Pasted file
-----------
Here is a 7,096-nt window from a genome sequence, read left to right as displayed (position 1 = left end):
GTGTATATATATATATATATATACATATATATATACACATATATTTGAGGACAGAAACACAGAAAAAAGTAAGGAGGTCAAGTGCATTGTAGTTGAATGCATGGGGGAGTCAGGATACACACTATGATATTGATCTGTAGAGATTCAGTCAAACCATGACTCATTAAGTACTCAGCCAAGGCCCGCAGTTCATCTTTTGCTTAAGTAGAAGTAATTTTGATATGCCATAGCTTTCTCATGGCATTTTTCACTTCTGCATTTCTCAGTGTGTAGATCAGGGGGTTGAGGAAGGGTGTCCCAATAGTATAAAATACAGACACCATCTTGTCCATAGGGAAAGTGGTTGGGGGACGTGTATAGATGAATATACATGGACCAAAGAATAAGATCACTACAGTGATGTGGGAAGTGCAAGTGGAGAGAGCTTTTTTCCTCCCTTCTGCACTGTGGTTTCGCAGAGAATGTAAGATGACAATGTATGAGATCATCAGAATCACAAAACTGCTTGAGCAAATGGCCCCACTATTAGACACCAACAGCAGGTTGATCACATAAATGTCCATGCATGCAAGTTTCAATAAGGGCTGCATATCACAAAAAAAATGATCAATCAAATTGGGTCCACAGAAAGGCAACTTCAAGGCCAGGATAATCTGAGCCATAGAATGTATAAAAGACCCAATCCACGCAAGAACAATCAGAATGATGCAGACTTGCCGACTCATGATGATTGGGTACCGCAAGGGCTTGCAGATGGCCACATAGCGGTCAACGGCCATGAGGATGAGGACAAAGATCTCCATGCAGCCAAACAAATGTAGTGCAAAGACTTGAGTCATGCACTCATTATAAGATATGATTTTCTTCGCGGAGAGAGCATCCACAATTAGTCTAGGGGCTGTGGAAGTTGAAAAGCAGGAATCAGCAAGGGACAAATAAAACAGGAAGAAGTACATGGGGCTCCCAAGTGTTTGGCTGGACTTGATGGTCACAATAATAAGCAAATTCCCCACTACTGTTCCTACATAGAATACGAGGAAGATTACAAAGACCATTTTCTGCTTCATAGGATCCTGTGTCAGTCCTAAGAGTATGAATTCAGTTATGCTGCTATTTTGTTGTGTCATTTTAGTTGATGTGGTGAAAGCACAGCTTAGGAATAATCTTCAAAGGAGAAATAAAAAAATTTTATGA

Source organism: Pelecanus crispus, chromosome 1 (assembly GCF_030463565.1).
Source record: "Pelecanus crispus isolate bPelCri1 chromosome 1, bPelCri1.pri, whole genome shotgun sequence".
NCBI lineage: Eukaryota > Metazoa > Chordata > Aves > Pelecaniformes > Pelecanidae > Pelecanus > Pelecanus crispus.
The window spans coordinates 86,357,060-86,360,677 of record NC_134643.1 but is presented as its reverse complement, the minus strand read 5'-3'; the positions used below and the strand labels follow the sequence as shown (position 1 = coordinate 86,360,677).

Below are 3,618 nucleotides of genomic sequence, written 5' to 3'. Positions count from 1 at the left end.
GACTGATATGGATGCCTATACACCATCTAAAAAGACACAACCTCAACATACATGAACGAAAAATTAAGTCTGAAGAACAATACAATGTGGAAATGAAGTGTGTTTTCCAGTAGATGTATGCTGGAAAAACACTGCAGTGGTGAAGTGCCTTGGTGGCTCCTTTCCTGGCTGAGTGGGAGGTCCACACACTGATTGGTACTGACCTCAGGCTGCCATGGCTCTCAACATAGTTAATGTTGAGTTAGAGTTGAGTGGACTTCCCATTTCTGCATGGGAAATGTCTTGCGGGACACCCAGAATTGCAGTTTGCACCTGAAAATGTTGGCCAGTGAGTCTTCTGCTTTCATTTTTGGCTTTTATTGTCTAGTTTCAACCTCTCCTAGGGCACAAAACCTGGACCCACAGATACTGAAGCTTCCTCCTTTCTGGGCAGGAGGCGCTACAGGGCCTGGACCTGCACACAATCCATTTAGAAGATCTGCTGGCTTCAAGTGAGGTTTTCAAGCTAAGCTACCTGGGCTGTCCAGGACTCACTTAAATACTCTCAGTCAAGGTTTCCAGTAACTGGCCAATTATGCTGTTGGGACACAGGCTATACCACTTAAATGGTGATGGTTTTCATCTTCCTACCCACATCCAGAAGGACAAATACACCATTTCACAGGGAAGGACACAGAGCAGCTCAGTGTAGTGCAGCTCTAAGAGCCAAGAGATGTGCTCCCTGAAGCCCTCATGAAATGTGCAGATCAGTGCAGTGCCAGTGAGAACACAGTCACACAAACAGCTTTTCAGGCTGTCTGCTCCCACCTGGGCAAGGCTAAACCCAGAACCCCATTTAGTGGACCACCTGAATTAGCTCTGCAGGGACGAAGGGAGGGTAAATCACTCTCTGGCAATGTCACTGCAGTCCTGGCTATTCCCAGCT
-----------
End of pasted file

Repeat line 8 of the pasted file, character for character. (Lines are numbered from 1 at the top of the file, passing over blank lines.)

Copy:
GACTGATATGGATGCCTATACACCATCTAAAAAGACACAACCTCAACATACATGAACGAAAAATTAAGTCTGAAGAACAATACAATGTGGAAATGAAGTGTGTTTTCCAGTAGATGTATGCTGGAAAAACACTGCAGTGGTGAAGTGCCTTGGTGGCTCCTTTCCTGGCTGAGTGGGAGGTCCACACACTGATTGGTACTGACCTCAGGCTGCCATGGCTCTCAACATAGTTAATGTTGAGTTAGAGTTGAGTGGACTTCCCATTTCTGCATGGGAAATGTCTTGCGGGACACCCAGAATTGCAGTTTGCACCTGAAAATGTTGGCCAGTGAGTCTTCTGCTTTCATTTTTGGCTTTTATTGTCTAGTTTCAACCTCTCCTAGGGCACAAAACCTGGACCCACAGATACTGAAGCTTCCTCCTTTCTGGGCAGGAGGCGCTACAGGGCCTGGACCTGCACACAATCCATTTAGAAGATCTGCTGGCTTCAAGTGAGGTTTTCAAGCTAAGCTACCTGGGCTGTCCAGGACTCACTTAAATACTCTCAGTCAAGGTTTCCAGTAACTGGCCAATTATGCTGTTGGGACACAGGCTATACCACTTAAATGGTGATGGTTTTCATCTTCCTACCCACATCCAGAAGGACAAATACACCATTTCACAGGGAAGGACACAGAGCAGCTCAGTGTAGTGCAGCTCTAAGAGCCAAGAGATGTGCTCCCTGAAGCCCTCATGAAATGTGCAGATCAGTGCAGTGCCAGTGAGAACACAGTCACACAAACAGCTTTTCAGGCTGTCTGCTCCCACCTGGGCAAGGCTAAACCCAGAACCCCATTTAGTGGACCACCTGAATTAGCTCTGCAGGGACGAAGGGAGGGTAAATCACTCTCTGGCAATGTCACTGCAGTCCTGGCTATTCCCAGCT